The topography of the character area is composed of undulating land on the southern slopes of Corndon Hill, predominantly facing south, between a height of between 150-370m above Ordnance Datum. The underlying solid geology is composed of a number of discrete outcrops of an igneous rock known as picrite in the area of Cwm-mawr, outcropping in a number of places, which have intruded into the Ordovician shales which cover most of the remainder of the character area apart from a band of volcanic rock across the eastern side of the area to the east of Hyssington. Soils overlying the Ordovician shales are mostly slowly draining and seasonally waterlogged stagnogleys, and the soils overlying the igneous rock in the north-west of the character area and along the eastern side are better drained, brown podzolic soils. Small and scattered areas of remnant ancient semi-natural deciduous woodland survive on steeper slopes on the eastern side of Todleth Hill, north of Llanerch, in the area of Upper Snead, with an area of ancient replanted woodland at The Llan.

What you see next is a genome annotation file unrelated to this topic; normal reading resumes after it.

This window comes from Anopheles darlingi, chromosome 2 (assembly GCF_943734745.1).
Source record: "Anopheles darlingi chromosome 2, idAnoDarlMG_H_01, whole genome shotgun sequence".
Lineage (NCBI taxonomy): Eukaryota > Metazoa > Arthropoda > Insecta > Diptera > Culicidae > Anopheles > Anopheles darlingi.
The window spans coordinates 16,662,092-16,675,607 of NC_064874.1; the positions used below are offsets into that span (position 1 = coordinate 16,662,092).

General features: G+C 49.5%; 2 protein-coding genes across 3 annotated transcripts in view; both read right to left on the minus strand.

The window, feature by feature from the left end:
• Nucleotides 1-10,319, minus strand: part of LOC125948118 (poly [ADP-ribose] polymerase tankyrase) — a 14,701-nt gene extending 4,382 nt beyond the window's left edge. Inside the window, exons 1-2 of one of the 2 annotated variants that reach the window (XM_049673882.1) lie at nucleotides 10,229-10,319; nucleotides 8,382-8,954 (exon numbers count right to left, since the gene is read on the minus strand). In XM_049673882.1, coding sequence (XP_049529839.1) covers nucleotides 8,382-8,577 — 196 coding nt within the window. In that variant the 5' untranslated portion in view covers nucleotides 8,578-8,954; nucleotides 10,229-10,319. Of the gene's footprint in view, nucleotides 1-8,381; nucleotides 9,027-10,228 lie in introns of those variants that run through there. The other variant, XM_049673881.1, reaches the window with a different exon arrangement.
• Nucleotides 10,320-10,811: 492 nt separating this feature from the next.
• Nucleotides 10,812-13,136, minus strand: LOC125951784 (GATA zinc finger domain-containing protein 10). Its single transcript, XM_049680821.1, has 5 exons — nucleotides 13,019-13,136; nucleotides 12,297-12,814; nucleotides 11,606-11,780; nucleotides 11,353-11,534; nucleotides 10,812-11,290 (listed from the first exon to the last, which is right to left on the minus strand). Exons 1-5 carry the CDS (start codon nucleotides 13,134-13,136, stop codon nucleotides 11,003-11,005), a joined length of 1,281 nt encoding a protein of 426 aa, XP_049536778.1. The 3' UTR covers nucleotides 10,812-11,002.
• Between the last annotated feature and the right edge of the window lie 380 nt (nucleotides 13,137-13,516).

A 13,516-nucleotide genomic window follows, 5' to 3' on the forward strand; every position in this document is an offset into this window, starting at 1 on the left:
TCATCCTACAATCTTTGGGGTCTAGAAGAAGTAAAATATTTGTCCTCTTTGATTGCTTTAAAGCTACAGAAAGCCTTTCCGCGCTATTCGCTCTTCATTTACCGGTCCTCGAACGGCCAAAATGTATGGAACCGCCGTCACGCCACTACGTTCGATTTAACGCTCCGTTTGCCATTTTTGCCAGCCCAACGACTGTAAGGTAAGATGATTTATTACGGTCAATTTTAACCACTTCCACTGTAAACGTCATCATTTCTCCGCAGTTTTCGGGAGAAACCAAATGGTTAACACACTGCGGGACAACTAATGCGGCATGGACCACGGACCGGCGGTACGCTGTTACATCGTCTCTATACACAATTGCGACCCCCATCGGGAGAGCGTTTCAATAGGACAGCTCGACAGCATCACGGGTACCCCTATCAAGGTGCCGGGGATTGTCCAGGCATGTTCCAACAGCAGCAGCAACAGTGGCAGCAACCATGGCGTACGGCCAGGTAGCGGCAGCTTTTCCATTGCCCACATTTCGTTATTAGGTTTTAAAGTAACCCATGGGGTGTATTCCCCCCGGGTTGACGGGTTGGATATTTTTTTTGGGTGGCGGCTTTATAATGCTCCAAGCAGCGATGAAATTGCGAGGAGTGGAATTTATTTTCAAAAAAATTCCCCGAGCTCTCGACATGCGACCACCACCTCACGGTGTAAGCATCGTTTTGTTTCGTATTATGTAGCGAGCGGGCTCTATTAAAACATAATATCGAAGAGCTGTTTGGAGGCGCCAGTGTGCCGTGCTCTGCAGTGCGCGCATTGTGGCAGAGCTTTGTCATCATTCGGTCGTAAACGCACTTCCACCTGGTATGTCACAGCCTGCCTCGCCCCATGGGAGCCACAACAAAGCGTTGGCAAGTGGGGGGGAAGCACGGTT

The settlement pattern appears to indicate late medieval and early post-medieval expansion away from a more ancient nucleated church and castle settlement at Hyssington. The former medieval chapel dedicated to St Etheldreda was rebuilt in 1875, set in a sub-rectangular churchyard with yew trees and drystone wall lies in the shadow of the motte and bailey castle on Castle Hill, representing an early focus of settlement to which Churchyard Farm or Inn (Pinfold) and a cockpit had become attached. The present-day focus of the settlement at Hyssington, some way to the south of the church and castle, seems to represent a development away from the earlier focus, perhaps closer to the road from Churchstoke to Shrewsbury, with 18th/19th-century stone houses and cottages, stone Primitive Methodist chapel of 1889, school of 1872, village hall, former smithy and even older smithy at Efail Hen, with some modern houses on the outskirts. In the countryside around are scattered farms, between 500-1000m apart. The earliest surviving buildings in the area are timber-framed, including the 15th to 16th-century cruck-framed longhouse encased in random stone in perhaps the 18th century. Subsequent to this is the elaborate early 17th-century timber-framed house at Hurdley Hall, together with simpler early to mid 17th-century timber-framed buildings at Hyssington Farm, Cefn Farmhouse, Bank Farm, Broadway Cottages, Cwm-mawr, Little Hurdley and Old Llannerch, and partly with roughcast rendering in the case of Pultheley farmhouse. Late 17th and 18th-century stone farmhouses and farm buildings appear to have been invariably stone-built, as in the case of the rebuilding at Cwm-mawr, at Brithdir, where the house is dated to 1695, and at Woodgate Farm and Yew Tree Farm, rendered at The Briars. Traditional weather-boarded outbuildings at Woodgate Farm, with 20th-century steel-framed dutch barns and outbuildings at a number of farms including Woodgate Farm, Brookhouse. Some farms now abandoned, as in the case of the small 18th-century stone farmhouse and dilapidated stone barn at Cabbulch (Cubbulch). 19th-century and later building was invariably in brick, as in the case of the Llanerch, a large mid 19th-century house with stone quoins.